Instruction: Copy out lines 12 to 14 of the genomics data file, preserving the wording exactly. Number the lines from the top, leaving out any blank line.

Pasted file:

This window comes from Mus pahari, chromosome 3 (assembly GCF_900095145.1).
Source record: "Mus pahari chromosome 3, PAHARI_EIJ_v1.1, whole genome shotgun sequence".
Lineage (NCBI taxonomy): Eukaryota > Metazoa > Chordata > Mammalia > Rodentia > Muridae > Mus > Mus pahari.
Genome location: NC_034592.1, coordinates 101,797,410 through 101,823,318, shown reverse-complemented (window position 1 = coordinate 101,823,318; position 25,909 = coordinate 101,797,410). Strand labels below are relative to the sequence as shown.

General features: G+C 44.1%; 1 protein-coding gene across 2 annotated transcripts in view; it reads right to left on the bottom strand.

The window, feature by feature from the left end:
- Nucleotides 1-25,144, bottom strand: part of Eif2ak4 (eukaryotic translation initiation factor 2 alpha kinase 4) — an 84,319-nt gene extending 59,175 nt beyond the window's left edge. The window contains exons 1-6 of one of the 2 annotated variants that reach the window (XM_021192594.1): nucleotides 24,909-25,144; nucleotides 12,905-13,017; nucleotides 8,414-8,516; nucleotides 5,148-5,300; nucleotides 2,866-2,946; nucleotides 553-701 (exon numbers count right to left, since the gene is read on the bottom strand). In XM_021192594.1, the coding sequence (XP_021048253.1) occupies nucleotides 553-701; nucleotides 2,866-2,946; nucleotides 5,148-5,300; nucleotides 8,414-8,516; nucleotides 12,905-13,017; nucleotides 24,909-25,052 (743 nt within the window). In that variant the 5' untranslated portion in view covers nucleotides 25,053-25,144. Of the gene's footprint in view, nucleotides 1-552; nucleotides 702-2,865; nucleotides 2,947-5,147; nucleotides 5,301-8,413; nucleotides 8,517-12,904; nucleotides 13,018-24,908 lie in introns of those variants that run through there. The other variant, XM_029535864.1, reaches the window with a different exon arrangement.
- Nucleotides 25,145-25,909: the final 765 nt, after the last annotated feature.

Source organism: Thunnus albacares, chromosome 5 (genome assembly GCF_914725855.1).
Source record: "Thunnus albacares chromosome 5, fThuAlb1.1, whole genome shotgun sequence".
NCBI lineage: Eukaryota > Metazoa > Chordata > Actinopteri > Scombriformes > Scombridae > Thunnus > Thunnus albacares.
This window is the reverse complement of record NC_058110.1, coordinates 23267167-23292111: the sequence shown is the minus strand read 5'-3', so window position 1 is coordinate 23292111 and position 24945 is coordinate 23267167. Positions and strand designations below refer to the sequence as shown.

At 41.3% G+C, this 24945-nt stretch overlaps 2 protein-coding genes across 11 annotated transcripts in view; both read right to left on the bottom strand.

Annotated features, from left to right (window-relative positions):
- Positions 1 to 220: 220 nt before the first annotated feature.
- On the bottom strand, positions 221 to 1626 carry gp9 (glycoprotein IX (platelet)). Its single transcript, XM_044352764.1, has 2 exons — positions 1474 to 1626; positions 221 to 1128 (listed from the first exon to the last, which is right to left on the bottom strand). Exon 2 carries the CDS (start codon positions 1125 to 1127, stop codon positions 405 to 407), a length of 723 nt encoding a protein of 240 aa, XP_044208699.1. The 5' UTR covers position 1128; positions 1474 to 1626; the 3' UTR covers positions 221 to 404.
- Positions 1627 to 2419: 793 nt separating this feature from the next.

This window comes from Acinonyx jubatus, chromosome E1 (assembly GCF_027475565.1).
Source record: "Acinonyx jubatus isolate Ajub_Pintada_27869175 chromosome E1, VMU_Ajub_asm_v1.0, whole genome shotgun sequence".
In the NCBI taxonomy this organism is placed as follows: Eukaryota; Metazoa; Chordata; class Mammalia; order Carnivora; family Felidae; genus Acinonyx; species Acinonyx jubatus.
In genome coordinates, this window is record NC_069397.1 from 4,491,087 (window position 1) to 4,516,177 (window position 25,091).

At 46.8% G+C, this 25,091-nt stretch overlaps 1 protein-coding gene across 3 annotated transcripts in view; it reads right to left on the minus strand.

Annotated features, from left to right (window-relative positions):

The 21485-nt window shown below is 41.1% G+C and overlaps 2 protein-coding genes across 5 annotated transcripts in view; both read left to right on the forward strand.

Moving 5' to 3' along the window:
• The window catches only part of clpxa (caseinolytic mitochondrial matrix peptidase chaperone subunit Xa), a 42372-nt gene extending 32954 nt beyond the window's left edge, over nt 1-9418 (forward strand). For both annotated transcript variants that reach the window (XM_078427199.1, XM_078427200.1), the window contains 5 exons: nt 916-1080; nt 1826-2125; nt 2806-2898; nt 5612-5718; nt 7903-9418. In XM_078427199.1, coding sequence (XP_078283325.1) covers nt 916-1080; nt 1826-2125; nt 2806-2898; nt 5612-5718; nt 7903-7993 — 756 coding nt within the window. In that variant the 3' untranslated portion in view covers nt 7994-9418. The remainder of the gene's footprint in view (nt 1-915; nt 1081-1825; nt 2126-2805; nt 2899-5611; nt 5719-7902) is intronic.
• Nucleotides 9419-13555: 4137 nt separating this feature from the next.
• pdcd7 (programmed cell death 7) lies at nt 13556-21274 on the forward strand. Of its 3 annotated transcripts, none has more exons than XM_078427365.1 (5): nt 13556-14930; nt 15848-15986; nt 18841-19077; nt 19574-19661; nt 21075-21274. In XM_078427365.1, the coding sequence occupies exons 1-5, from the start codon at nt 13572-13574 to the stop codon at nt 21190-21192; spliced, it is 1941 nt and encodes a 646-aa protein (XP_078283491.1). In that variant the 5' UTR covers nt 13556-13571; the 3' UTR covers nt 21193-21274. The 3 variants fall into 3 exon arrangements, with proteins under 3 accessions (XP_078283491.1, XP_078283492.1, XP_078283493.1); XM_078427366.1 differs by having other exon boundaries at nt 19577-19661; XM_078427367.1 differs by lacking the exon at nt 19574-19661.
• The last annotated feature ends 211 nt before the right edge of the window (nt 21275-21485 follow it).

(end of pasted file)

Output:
This window is the reverse complement of record NC_058110.1, coordinates 23267167-23292111: the sequence shown is the minus strand read 5'-3', so window position 1 is coordinate 23292111 and position 24945 is coordinate 23267167. Positions and strand designations below refer to the sequence as shown.

At 41.3% G+C, this 24945-nt stretch overlaps 2 protein-coding genes across 11 annotated transcripts in view; both read right to left on the bottom strand.

Annotated features, from left to right (window-relative positions):